S4A Won’t Solve The Bad Loans Problem – Finance Guru Tamal Bandyopadhyay Speaks
It’s official: The strategic debt restructuring (SDR) scheme, introduced by the Reserve Bank of India (RBI) in June 2015 to address the rising bad debt problem of the banking system, has failed.
Under SDR (which a domestic brokerage described as “a band-aid for a bullet wound” in a January report), a consortium of lenders could convert part of their loan exposure in a stressed company into equity and own at least 51% of it. The banks were given a window of 18 months to bring the houses of stressed companies in order, but they found the time period too short to get any benefit out of it.
In February 2014, RBI allowed a change in management of companies that were not able to service bank loans as a part of restructuring of stressed assets. The principle of the restructuring exercise was that the shareholders must bear the first loss and not the lenders. To give promoters more skin in the game, RBI directed the banks to explore the possibility of transferring promoters’ equity to the lenders to compensate for their sacrifices. It also said the promoters must bring in more equity into their firms and transfer their equity to a security trustee or an escrow arrangement till a turnaround is effected. It also recommended a change in ownership.
This was done after the regulator realized that the corporate debt restructuring (CDR) mechanism, put in place in August 2001, could not do much to alleviate the pain of the lenders. Any loan exposure of Rs.10 crore and more (including non-fund limits) and involving at least two lenders could have been tackled on this platform.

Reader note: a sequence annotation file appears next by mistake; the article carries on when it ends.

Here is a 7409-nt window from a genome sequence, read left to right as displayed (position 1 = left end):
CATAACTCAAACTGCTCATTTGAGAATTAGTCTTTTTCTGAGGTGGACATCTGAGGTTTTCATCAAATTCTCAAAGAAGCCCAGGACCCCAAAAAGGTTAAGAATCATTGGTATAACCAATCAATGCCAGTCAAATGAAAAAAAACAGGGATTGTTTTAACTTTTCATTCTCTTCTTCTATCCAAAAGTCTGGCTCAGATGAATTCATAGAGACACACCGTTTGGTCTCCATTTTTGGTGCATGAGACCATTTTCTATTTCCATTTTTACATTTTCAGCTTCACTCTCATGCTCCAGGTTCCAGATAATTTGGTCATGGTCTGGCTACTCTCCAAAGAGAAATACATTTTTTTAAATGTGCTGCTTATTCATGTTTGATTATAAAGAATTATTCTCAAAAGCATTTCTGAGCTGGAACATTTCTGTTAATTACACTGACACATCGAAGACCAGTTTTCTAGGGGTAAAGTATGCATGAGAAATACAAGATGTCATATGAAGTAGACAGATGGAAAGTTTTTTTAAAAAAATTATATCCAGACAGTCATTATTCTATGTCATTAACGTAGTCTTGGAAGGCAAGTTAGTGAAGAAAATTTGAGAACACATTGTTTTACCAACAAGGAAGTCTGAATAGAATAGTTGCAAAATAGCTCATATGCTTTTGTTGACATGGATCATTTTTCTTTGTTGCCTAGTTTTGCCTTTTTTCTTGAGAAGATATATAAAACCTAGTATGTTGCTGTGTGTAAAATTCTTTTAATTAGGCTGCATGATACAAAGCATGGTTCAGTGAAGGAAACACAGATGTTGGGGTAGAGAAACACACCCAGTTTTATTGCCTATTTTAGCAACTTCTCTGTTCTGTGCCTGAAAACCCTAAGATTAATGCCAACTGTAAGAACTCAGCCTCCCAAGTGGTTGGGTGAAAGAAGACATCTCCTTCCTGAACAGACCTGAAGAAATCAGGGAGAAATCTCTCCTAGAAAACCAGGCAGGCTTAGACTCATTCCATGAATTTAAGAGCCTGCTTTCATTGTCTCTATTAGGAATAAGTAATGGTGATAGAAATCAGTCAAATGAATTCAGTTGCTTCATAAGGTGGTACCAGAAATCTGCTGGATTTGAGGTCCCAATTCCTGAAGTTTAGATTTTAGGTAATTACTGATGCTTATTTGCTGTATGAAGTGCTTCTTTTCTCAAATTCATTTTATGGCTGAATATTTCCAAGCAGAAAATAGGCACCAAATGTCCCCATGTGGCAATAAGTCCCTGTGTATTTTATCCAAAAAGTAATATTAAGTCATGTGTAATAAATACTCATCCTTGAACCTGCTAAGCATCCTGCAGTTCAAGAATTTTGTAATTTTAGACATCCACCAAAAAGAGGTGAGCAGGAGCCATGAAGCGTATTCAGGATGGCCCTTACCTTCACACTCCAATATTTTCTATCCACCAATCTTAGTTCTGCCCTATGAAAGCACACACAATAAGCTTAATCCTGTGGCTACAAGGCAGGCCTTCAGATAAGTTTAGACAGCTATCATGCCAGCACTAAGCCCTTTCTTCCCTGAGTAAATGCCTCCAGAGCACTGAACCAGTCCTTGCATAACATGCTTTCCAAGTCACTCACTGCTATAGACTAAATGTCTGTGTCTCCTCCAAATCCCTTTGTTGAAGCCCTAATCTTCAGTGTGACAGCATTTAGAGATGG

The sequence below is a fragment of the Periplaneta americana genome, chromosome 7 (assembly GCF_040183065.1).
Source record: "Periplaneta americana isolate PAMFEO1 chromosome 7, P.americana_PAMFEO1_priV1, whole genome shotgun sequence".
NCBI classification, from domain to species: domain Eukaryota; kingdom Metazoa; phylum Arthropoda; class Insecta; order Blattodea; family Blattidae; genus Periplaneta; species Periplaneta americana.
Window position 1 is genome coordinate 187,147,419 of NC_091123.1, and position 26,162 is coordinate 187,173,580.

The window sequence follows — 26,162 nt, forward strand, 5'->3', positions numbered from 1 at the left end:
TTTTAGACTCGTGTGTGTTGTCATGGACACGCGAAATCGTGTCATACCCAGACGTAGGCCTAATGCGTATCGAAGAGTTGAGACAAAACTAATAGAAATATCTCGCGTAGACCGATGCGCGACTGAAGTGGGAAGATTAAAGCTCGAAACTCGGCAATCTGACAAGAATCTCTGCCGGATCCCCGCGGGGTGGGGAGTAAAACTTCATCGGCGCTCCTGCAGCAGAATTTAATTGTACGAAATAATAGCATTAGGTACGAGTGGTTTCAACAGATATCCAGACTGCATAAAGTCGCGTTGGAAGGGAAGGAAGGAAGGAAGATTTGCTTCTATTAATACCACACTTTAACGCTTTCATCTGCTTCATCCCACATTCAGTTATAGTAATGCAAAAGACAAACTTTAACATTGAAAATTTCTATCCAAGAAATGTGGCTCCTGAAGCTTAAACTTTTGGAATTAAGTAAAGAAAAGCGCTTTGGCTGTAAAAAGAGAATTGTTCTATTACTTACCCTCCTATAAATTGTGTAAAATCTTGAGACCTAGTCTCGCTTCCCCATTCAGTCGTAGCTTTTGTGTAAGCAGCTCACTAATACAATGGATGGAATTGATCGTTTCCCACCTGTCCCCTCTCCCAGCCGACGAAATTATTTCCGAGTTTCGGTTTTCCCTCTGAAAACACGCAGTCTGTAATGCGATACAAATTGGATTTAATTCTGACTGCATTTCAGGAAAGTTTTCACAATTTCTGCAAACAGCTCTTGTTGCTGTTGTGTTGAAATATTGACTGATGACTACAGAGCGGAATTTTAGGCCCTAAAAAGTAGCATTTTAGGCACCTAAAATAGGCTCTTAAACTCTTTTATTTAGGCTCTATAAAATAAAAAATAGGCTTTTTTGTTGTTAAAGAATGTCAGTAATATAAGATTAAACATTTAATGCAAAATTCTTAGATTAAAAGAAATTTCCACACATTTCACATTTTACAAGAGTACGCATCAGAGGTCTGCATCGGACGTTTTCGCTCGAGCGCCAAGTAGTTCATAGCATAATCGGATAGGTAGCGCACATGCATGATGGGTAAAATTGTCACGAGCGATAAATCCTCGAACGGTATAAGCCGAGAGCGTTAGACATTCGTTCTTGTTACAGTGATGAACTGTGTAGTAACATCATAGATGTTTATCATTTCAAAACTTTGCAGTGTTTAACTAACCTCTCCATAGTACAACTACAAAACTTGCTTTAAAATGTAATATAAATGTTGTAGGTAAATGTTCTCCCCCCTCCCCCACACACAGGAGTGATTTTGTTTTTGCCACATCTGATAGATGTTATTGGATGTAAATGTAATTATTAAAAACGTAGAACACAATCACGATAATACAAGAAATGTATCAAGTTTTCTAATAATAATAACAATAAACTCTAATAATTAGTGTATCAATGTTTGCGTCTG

Under the new scheme, christened Scheme for Sustainable Structuring of Stressed Assets or S4A, the banks are being allowed to convert up to half the loans of corporations into equity or equity-like securities. Any project which has commenced commercial operations and has an overall exposure of more than Rs.500 crore, including unpaid interest, can be brought to this platform, provided the bankers are convinced that the project can service the debt in the longer run. An independent techno-economic viability study can establish this. The banks will also work under the oversight of an external agency, ensuring transparency. This agency will protect the bankers from unwarranted scrutiny by the Central Vigilance Commission and the Central Bureau of Investigation.
Unlike CDR, S4A does not allow the banks to offer any moratorium on debt repayment; they are also not allowed to extend the repayment schedule or reduce the interest rate. The conversion of part of debt into equity or qausi-equity instruments will be governed by valuation norms, prescribed by the regulator. Finally, the banks will have to set aside money for 20% of the total outstanding debt or 40% of the debt that is seen as unsustainable. This is more than what banks typically need to provide for bad loans—15% in the first year.